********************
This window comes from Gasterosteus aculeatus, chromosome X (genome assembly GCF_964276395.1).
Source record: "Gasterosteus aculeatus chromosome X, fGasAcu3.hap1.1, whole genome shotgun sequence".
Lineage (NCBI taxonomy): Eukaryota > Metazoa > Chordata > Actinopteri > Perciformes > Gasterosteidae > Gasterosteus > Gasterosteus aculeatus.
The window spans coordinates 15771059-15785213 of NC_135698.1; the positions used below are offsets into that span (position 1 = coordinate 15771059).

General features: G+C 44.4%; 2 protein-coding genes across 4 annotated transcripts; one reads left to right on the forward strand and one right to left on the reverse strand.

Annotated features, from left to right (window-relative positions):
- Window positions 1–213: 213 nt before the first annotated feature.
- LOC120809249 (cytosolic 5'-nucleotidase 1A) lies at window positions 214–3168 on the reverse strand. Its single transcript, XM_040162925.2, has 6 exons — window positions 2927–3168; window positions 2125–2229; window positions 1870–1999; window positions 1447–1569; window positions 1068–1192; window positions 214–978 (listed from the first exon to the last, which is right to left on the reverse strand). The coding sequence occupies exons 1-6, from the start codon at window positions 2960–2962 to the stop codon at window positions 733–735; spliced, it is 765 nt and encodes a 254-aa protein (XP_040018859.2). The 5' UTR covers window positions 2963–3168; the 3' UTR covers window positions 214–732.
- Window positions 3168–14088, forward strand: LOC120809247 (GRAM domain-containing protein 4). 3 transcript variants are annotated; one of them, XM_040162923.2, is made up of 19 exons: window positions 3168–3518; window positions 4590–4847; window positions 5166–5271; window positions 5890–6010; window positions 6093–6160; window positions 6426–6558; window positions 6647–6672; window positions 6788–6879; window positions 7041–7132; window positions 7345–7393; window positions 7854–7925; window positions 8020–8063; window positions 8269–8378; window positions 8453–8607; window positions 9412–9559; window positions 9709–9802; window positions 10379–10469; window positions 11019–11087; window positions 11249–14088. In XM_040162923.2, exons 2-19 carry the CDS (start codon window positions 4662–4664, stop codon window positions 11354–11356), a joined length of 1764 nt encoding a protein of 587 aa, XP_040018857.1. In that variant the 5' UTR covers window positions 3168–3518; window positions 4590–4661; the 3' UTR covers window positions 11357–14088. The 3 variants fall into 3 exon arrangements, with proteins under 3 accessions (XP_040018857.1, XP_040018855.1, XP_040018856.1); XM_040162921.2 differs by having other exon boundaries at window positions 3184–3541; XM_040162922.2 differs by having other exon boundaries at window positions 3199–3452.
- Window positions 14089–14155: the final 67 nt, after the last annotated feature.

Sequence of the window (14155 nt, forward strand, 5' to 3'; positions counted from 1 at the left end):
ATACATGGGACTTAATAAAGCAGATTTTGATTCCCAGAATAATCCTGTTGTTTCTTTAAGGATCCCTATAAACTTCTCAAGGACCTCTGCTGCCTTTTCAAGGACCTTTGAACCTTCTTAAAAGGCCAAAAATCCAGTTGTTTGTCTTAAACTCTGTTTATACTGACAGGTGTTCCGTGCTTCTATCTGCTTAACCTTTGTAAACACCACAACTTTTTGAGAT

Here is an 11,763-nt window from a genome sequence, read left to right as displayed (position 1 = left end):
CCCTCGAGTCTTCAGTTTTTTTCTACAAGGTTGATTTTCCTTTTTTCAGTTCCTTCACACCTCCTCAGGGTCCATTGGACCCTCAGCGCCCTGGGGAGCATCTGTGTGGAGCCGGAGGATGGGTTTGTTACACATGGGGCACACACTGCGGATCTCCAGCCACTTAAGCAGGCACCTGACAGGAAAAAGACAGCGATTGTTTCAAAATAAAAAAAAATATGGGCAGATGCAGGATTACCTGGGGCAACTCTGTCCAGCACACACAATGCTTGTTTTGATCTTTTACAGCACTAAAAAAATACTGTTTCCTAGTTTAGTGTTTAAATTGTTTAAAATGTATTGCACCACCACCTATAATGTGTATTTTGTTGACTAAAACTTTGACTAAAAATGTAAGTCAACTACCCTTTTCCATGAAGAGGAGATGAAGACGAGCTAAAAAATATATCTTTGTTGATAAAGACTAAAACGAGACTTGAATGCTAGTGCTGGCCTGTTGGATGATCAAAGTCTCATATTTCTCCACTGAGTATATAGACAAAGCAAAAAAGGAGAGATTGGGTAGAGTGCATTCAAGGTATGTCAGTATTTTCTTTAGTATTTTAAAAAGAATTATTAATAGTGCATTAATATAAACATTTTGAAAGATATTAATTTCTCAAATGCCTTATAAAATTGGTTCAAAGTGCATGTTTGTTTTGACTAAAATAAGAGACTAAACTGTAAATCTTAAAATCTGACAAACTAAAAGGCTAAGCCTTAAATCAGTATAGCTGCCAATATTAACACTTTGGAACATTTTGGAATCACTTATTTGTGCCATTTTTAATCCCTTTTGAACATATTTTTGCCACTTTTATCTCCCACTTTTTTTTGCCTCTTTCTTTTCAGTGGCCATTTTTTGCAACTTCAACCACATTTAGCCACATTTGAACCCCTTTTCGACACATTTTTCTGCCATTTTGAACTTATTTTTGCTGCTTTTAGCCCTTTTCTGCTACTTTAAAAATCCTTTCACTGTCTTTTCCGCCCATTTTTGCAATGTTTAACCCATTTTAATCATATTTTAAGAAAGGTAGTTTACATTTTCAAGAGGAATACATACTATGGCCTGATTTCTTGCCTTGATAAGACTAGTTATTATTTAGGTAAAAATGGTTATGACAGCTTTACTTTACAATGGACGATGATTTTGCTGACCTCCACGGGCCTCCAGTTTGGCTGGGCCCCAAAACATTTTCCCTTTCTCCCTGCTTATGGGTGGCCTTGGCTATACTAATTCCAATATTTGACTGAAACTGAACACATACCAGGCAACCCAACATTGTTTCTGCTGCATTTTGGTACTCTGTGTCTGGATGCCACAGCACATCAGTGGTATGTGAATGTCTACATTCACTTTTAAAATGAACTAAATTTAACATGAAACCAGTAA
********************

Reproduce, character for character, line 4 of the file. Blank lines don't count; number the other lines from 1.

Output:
The window spans coordinates 15771059-15785213 of NC_135698.1; the positions used below are offsets into that span (position 1 = coordinate 15771059).